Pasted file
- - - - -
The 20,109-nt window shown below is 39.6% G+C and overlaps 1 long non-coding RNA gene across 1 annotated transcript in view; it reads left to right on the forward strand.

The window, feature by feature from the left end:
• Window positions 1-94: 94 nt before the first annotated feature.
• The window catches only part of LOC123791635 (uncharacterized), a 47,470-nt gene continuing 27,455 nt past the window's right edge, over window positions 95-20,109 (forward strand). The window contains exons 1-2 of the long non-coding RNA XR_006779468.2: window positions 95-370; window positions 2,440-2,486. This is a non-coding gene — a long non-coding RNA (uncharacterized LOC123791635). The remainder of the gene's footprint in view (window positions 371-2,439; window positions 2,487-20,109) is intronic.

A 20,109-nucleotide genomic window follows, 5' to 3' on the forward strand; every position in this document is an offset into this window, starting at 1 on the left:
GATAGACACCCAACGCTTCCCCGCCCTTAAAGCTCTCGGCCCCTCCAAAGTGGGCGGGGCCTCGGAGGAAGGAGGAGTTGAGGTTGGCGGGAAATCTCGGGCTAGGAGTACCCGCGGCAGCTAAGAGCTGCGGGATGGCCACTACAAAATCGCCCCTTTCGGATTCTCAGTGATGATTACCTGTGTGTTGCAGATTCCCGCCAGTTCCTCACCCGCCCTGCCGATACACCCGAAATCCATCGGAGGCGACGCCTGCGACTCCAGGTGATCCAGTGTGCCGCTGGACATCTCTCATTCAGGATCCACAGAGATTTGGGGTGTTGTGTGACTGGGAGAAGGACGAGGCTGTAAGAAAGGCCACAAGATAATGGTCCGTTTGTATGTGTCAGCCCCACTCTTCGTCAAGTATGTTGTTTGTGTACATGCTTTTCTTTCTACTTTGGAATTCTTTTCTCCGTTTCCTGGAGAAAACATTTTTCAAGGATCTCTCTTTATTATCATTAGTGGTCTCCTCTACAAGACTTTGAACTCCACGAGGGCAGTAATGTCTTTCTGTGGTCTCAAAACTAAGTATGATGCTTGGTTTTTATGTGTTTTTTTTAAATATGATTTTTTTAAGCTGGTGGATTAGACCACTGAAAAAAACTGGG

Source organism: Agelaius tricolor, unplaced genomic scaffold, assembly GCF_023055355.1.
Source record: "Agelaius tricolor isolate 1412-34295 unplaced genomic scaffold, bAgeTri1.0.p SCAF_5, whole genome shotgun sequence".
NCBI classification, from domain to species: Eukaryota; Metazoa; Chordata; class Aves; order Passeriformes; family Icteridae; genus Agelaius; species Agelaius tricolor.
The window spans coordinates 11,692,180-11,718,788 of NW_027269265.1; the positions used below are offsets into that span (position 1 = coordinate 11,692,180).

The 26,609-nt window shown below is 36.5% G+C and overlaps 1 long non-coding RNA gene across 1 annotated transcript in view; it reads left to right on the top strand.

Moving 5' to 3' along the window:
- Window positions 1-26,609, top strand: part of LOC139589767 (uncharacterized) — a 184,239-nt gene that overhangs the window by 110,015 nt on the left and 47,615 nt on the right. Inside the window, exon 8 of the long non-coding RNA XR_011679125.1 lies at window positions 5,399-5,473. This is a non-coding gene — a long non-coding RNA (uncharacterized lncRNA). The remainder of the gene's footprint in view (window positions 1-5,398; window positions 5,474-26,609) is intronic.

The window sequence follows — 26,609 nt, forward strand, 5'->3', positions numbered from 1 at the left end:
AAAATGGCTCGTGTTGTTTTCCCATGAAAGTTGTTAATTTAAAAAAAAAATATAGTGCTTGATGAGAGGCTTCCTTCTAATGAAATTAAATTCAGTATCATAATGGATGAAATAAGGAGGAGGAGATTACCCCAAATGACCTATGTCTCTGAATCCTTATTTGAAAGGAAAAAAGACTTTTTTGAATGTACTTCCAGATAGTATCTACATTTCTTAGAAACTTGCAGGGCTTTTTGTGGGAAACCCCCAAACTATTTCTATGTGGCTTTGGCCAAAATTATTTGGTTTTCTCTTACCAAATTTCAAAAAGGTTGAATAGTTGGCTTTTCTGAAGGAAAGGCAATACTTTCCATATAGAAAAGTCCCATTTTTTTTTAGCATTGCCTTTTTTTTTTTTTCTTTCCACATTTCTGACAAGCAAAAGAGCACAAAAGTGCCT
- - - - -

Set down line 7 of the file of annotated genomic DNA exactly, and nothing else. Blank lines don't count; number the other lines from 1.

Source organism: Agelaius tricolor, unplaced genomic scaffold, assembly GCF_023055355.1.